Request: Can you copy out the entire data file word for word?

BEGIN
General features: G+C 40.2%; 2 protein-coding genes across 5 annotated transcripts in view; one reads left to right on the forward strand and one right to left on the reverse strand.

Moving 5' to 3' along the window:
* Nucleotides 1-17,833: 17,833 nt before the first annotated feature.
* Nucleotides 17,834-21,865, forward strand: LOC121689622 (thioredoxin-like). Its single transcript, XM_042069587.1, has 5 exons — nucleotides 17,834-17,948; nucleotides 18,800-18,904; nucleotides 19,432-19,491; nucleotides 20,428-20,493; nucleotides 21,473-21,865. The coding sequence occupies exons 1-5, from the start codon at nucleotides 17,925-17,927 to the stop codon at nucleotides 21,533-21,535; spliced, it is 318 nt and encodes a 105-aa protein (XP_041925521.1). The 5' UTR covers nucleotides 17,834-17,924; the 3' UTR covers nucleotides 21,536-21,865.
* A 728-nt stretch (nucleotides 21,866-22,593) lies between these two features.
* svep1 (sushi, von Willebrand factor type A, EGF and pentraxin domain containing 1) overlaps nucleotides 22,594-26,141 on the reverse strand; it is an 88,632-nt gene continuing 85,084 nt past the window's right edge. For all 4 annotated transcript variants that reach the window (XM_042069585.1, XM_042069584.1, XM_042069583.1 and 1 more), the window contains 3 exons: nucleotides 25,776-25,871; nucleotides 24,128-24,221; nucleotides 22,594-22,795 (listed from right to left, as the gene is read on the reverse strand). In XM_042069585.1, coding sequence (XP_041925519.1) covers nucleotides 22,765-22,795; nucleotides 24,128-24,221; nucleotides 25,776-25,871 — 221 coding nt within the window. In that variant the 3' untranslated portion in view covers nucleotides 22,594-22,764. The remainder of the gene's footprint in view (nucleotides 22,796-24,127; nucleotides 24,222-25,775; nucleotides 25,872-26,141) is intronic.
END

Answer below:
General features: G+C 40.2%; 2 protein-coding genes across 5 annotated transcripts in view; one reads left to right on the forward strand and one right to left on the reverse strand.

Moving 5' to 3' along the window:
* Nucleotides 1-17,833: 17,833 nt before the first annotated feature.
* Nucleotides 17,834-21,865, forward strand: LOC121689622 (thioredoxin-like). Its single transcript, XM_042069587.1, has 5 exons — nucleotides 17,834-17,948; nucleotides 18,800-18,904; nucleotides 19,432-19,491; nucleotides 20,428-20,493; nucleotides 21,473-21,865. The coding sequence occupies exons 1-5, from the start codon at nucleotides 17,925-17,927 to the stop codon at nucleotides 21,533-21,535; spliced, it is 318 nt and encodes a 105-aa protein (XP_041925521.1). The 5' UTR covers nucleotides 17,834-17,924; the 3' UTR covers nucleotides 21,536-21,865.
* A 728-nt stretch (nucleotides 21,866-22,593) lies between these two features.
* svep1 (sushi, von Willebrand factor type A, EGF and pentraxin domain containing 1) overlaps nucleotides 22,594-26,141 on the reverse strand; it is an 88,632-nt gene continuing 85,084 nt past the window's right edge. For all 4 annotated transcript variants that reach the window (XM_042069585.1, XM_042069584.1, XM_042069583.1 and 1 more), the window contains 3 exons: nucleotides 25,776-25,871; nucleotides 24,128-24,221; nucleotides 22,594-22,795 (listed from right to left, as the gene is read on the reverse strand). In XM_042069585.1, coding sequence (XP_041925519.1) covers nucleotides 22,765-22,795; nucleotides 24,128-24,221; nucleotides 25,776-25,871 — 221 coding nt within the window. In that variant the 3' untranslated portion in view covers nucleotides 22,594-22,764. The remainder of the gene's footprint in view (nucleotides 22,796-24,127; nucleotides 24,222-25,775; nucleotides 25,872-26,141) is intronic.